Special Viewpoints

Signal Transduction by the TGF-β Superfamily

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Science  31 May 2002:
Vol. 296, Issue 5573, pp. 1646-1647
DOI: 10.1126/science.1071809


Transforming growth factor–β (TGF-β) superfamily members regulate a plethora of developmental processes, and disruption of their activity has been implicated in a variety of human diseases ranging from cancer to chondrodysplasias and pulmonary hypertension. Intense investigations have revealed that SMAD proteins constitute the basic components of the core intracellular signaling cascade and that SMADs function by carrying signals from the cell surface directly to the nucleus. Recent insights have revealed how SMAD proteins themselves are regulated and how appropriate subcellular localization of SMADs and TGF-β transmembrane receptors is controlled. Current research efforts investigating the contribution of SMAD-independent pathways promise to reveal advances to enhance our understanding of the signaling cascade.

The first member of the transforming growth factor–β (TGF-β) superfamily of secreted polypeptide factors, TGF-β1, was discovered approximately 20 years ago. Since then, the family has grown considerably and now comprises over 30 vertebrate members and a dozen or so structurally and functionally related proteins in invertebrates such as worms and flies (1–6). TGF-βs control a plethora of cellular functions, and their activity is critical for regulating numerous developmental and homeostatic processes. Mutations in TGF-β family ligands are responsible for a number of human diseases, including hereditary chondrodysplasia and persistent mullerian duct syndrome (5). In addition, TGF-β itself plays an important role in cancer progression by functioning both as an antiproliferative factor and as a tumor promoter, and numerous components of the signal transduction pathway are tumor suppressors that are functionally mutated in cancer (5,7). These diverse activities have prompted intense investigations into understanding how TGF-β family members signal their effects.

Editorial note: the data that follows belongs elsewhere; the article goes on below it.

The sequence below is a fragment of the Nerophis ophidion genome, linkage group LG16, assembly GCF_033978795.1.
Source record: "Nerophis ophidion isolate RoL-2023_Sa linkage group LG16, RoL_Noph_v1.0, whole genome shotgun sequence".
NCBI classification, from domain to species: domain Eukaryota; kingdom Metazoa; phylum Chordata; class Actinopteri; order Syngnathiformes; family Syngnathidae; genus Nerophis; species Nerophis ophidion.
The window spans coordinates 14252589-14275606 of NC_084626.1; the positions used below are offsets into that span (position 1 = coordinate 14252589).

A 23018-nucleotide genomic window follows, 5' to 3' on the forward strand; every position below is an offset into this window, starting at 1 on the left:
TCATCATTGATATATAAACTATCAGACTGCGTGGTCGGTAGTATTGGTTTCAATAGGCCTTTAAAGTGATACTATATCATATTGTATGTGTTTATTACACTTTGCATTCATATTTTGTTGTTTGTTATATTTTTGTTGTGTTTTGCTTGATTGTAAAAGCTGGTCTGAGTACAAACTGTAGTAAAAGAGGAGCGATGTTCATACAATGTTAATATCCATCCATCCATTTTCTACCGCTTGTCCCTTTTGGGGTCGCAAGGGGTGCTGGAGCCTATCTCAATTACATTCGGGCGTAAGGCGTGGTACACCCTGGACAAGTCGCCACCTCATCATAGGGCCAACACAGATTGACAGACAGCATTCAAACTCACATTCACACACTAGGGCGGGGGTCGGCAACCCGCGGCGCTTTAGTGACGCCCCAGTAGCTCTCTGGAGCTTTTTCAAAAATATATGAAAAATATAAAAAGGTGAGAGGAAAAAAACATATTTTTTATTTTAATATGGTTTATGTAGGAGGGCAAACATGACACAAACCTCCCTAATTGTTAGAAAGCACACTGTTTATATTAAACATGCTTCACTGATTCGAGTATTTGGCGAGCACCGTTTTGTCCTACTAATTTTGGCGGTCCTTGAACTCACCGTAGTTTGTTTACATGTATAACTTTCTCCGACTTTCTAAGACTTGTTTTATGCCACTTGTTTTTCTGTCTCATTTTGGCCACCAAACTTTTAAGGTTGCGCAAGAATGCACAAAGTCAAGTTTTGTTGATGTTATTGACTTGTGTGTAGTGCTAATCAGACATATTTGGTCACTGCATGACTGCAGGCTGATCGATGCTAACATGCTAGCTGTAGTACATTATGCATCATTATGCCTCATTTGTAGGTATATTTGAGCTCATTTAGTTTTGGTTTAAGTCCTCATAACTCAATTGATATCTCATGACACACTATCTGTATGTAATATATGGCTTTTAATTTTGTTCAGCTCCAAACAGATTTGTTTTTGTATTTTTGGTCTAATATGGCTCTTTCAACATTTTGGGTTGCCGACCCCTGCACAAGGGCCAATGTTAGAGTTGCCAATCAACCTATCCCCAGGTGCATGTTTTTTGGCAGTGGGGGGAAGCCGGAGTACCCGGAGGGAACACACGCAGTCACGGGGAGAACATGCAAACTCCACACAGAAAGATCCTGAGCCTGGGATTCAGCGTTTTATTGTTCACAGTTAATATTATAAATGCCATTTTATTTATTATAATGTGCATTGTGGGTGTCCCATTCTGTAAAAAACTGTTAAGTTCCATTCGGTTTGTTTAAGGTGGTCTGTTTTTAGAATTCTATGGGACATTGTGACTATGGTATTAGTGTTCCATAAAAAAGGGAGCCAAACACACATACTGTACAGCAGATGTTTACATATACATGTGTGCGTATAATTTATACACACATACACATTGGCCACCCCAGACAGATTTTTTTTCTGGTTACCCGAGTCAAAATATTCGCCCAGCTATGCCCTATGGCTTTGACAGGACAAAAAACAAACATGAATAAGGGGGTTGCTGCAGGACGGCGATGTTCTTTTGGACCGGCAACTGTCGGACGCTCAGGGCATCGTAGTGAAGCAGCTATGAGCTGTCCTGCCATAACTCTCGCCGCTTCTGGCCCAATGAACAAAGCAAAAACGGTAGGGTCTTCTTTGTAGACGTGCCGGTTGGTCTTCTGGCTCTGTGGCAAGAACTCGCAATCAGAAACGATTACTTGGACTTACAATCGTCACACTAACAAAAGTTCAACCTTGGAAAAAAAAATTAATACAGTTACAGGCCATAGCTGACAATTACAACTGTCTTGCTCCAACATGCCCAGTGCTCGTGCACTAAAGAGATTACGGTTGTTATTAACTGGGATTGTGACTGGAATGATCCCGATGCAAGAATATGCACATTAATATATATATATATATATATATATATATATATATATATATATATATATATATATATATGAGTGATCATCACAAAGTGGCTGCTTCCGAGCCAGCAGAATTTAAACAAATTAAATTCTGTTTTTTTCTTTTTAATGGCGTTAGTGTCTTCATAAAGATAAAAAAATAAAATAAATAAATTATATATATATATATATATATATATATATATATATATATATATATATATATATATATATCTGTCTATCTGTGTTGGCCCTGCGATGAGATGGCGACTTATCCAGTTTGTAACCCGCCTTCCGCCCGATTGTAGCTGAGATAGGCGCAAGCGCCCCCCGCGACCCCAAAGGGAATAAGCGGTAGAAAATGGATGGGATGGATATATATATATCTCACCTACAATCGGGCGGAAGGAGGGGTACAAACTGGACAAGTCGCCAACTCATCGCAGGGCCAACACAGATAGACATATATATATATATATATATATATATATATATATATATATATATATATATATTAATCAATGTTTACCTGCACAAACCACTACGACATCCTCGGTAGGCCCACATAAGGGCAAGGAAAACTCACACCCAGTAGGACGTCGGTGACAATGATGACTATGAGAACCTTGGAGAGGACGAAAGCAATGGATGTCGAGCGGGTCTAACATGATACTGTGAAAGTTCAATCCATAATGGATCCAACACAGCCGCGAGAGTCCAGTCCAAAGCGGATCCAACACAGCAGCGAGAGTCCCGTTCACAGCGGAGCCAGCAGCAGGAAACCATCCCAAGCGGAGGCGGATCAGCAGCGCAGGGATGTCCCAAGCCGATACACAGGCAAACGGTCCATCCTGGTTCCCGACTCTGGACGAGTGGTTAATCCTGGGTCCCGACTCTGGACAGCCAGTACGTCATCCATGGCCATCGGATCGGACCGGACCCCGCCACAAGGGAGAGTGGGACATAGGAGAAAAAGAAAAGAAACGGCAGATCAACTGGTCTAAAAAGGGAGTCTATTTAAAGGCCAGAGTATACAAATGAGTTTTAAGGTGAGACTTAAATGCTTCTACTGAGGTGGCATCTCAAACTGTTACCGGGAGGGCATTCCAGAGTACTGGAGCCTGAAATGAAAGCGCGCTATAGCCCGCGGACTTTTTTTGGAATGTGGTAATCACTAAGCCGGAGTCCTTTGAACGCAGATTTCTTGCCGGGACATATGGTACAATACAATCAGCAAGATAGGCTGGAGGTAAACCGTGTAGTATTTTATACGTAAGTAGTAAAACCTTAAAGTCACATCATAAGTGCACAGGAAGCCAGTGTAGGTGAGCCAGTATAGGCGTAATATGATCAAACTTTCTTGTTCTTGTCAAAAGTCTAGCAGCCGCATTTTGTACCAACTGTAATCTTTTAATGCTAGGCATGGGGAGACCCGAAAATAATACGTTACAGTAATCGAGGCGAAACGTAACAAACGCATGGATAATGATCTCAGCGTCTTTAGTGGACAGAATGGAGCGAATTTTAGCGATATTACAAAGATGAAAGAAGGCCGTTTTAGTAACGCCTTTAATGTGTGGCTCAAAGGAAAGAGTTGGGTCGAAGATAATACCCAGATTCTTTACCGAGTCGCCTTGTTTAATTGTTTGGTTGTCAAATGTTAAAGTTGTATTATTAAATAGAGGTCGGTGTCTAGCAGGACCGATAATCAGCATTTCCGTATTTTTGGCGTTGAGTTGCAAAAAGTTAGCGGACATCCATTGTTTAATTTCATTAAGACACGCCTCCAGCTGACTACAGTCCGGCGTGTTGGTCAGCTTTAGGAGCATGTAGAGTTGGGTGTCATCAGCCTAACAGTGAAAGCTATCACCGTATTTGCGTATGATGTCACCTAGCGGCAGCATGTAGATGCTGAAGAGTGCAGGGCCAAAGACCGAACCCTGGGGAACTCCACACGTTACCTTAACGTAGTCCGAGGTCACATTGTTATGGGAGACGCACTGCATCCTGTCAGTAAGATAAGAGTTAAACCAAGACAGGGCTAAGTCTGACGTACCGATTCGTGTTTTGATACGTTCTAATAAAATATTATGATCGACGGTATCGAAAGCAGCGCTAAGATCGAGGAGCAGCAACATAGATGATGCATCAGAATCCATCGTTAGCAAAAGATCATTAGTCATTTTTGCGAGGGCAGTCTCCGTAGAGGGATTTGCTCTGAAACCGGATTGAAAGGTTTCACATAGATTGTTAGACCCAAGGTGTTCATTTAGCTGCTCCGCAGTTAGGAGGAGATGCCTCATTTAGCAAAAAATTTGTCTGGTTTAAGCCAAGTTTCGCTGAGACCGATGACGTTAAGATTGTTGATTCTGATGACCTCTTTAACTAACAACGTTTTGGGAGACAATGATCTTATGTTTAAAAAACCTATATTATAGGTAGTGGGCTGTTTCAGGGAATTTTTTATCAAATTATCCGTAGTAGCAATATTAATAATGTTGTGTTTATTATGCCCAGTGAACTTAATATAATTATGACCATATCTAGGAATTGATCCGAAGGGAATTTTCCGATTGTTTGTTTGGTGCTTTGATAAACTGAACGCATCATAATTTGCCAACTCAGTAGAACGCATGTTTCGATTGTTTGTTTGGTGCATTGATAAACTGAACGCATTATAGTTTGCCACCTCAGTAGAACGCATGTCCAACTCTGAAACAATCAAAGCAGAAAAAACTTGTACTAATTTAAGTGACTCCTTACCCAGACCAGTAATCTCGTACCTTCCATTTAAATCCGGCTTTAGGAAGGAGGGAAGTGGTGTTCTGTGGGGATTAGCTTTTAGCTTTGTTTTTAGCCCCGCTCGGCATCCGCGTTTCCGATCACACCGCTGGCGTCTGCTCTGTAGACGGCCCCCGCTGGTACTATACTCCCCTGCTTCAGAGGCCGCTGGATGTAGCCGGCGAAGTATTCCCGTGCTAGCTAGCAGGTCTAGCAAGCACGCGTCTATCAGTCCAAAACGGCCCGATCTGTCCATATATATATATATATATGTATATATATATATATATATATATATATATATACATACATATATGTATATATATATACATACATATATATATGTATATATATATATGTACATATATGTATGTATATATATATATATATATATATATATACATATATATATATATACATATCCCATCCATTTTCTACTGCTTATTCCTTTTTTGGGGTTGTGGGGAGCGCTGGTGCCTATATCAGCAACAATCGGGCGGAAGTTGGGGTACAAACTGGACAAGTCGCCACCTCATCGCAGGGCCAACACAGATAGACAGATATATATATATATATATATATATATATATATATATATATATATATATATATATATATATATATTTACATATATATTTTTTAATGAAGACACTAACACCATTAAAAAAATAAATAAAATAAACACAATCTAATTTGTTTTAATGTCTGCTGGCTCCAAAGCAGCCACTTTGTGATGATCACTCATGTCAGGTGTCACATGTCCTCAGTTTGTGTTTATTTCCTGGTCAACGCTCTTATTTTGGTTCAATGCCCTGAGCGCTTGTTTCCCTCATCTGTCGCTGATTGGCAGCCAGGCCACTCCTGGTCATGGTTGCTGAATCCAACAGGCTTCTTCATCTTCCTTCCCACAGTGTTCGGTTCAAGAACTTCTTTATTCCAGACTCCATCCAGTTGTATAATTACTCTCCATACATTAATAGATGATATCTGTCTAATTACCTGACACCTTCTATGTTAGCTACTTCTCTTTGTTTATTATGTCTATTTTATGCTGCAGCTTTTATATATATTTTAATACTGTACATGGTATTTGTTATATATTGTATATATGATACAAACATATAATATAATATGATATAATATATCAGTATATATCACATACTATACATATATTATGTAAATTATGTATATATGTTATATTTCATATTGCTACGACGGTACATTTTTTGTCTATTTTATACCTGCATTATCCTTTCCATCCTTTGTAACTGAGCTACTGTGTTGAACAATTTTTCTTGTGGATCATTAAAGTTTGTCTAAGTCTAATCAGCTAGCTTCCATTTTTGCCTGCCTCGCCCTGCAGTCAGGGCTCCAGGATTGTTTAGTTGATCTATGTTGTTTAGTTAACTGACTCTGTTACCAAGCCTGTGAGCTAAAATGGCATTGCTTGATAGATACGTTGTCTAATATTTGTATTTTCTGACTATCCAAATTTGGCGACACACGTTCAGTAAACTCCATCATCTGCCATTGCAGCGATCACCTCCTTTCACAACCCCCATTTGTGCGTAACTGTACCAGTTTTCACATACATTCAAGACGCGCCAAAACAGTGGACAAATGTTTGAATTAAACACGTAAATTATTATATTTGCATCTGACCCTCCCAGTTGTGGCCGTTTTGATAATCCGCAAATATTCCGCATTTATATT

Parallel work in vertebrates, worms, and flies has revealed a conserved signaling pathway, which at first glance appears to be surprisingly simple (1–5,7) [see the TGF-β Pathway (6)]. The cell-surface receptor that carries the TGF-β family signal into the cell is a complex of single-pass transmembrane receptors that contain an intracellular kinase domain that phosphorylates serine and threonine residues (Fig. 1). This serine-threonine kinase receptor complex consists of two distinct transmembrane proteins, known as the type I and type II receptors. Ligand binding induces the type I and type II receptors to associate, which leads to a unidirectional phosphorylation event in which the type II receptor phosphorylates the type I receptor, thereby activating its kinase domain. The activated type I receptor then signals to the SMAD family of intracellular mediators. SMAD family members were first identified through genetic screens in flies and worms, but the family quickly grew to include eight mammalian counterparts. SMADs can be divided into three distinct classes. The receptor-regulated, or R-Smads (Smads1, -2, -3, -5, and -8), are directly phosphorylated by the type I receptors on two conserved serines at the COOH-terminus. Phosphorylation of R-Smads serves many functions in the pathway. It induces release from the receptor complex as well as from SARA (SMAD anchor for receptor activation), a protein that recruits SMADs to the membrane. Phosphorylation also stimulates R-Smads to accumulate in the nucleus as heteromeric complexes with a second class of SMADs, the Co-Smads, of which Smad4 is the only member. In the nucleus, the SMADs associate with one of many DNA binding partners and various transcriptional coactivators or corepressors, thereby positively or negatively regulating gene expression. In contrast, the third class of SMADs, the inhibitory SMADs (Smad6 and -7), counteract the effects of the R-Smads and thus antagonize TGF-β signaling.

Figure 1

TGF-β-like and BMP-like ligands signal through distinct receptors and SMADs. TGF-β/activin and BMPs bind to distinct receptor complexes, which then phosphorylate distinct R-Smads. R-Smads then form heteromeric complexes with Smad4, and these complexes translocate to the nucleus. Specific R-Smads recognize different DNA binding proteins (DBPs), regulate distinct target genes, and thereby generate diverse biological responses.